A crewman’s voice stole his attention. “Vessel approaching!”

Marcellus leaned just a bit further, drawing his gaze to the pass. True as night, something was coming toward them.

“Alert the captain,” Marcellus ordered sternly. “Should they prove hostile, we will sink them to the bottom of the Ild. Queensguard, to me.”

Marcellus and four others made their way back toward the royal cabin. While the others took a defensive position by the door, two to a side, Marcellus entered, closing the door behind him. “A vessel approaches, my queen,” he said, nodding his head. “Close enough for me to see. The captain is making preparations.” Be ready to evacuate, he wanted to say, but remained silent.

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Left alone and in silence, Gabriela found a moment to mourn. The rush of sorrow that washed over her was as profound as it was intense, and she found herself leaning heavily against the desk she had stood up to walk around. There weren’t many things that could shake the core of a being such as her, but this -- this horror that happened upon her watch -- cut her deeply, and when met with resistance, seemed to saw at the structure of her very bones with a serrated blade composed of pure emotional turmoil. In this quiet and stillness, she heard the hundreds and thousands of screams, all of them rushing into her imagination and piercing her heart with pin-pricks of pain, until the collection of small wounds left that vital organ of hers nothing more than paper thin. Every beat of her heart, slow and measured as it was, threatened to tear at the weakened valves.

 

And she would have succumbed to it had it not been for Marcellus who just so happened to return in that very moment. It instantly bothered her that he would see her in such a weakened state. She knew where his mind was. She knew that he was disappointed with the current allocation of military force, and that he looked upon the Orisian defenses with all the disappointment of a brilliant general who has been deposed to the lowest of the low ranks. She didn’t want him to see that she herself was a source of such ineptitude and weakness. Gabriela desperately wanted to hide how badly she was hurting from the loss of so many Orisians, and so she snapped when he entered and straightened immediately. What she could not hide were her tears, which she made sure were out of sight by keeping her back to him. Instead she appeared to lean over her desk to examine some of the papers he had left behind.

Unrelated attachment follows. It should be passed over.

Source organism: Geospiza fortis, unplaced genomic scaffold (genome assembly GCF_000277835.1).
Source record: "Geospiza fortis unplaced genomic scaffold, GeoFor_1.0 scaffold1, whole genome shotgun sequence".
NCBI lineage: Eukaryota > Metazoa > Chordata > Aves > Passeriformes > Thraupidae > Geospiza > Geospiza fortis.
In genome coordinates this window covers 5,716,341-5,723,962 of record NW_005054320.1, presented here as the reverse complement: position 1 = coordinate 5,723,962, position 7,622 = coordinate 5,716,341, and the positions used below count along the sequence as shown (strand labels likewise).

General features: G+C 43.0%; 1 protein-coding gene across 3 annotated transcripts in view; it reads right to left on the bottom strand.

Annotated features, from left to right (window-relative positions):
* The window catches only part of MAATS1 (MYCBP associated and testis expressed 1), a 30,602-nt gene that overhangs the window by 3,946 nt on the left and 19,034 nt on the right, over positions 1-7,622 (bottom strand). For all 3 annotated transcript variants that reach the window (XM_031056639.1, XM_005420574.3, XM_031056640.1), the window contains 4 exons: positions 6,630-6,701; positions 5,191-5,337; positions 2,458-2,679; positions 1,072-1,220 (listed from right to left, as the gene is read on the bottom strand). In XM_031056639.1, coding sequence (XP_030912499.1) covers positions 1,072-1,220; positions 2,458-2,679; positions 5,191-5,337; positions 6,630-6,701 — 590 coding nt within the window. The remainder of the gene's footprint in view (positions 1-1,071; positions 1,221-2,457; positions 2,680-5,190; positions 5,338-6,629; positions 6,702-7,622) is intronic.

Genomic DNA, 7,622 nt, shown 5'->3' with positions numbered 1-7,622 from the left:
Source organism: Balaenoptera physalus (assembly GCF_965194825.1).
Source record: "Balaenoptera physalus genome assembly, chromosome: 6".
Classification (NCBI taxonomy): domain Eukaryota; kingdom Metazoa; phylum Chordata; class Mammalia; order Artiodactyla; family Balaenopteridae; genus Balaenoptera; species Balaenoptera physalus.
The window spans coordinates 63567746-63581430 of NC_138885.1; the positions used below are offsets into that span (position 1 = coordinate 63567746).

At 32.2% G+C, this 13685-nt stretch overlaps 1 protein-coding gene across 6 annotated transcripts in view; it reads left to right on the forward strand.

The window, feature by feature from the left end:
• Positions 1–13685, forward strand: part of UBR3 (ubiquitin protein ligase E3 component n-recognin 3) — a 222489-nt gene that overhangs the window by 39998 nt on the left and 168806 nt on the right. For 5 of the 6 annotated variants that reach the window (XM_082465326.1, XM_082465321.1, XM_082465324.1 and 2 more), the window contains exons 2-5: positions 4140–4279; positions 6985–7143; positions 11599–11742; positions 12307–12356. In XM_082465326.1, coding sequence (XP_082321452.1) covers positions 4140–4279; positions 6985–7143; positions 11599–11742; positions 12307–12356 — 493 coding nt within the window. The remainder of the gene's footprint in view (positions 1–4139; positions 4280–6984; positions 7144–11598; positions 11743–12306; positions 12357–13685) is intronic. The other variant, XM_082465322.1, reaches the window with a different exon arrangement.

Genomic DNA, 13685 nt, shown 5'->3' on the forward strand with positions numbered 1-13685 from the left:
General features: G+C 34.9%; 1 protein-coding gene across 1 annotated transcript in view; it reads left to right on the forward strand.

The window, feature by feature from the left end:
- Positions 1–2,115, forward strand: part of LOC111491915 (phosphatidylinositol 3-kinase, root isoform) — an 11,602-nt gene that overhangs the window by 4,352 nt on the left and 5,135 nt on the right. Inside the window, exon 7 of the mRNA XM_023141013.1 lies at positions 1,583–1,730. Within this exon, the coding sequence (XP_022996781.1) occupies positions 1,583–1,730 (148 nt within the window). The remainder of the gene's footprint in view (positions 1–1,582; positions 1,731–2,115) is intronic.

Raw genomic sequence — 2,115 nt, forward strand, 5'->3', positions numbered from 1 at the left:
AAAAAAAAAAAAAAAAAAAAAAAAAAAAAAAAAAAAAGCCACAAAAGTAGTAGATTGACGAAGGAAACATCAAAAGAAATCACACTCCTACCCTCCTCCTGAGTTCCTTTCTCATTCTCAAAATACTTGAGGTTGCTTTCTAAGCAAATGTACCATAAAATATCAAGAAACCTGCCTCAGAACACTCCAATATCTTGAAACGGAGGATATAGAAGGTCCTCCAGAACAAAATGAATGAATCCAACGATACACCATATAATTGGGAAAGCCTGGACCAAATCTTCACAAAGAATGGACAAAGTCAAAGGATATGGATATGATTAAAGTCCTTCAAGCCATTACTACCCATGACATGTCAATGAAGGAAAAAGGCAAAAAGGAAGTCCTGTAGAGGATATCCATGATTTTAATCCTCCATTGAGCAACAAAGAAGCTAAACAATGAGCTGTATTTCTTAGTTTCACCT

“What is it Marcellus, I do not believe that you've already tended to the commands I issued.”

 

If her voice offended his pride, he did not show it, and she did not so much as pretend to worry. There was a heavy moment of silence, before at long last, the elder vampyre spoke up.

 

“A vessel approaches, my queen. Close enough for me to see. The captain is making preparations.”

 

She could hear it in his voice, that not so subtle edge of protectiveness she often heard in the voice of those who found her capable of great things. It wasn’t a possessiveness, far from the likes of Roen or Raphael. It was the love and the devotion of those who followed someone they earnestly believed in, and the edge in his voice came from the fear of the unknown, and the understanding that her young age made her less likely to survive an onslaught.

 

“We will go down with this ship, Sir Marcellus -- we will go down fighting for every last man, woman, and child that was murdered. But let us be hopeful, and let us pray that it will not come to that…”

 

But what else can it come down to?

 

They murdered more than a million people…

 

Even her bleeding heart idealism could not simply change the sheer magnitude of this disaster. Whether ordeal had been an accident or not, the sheer number of lives that were lost demanded retribution. If she didn’t fight now, she would have to fight when she returned home to the capital -- she would have to fight every last vulture that sat close and leaned in, waiting for her to fail so that they could claim the throne.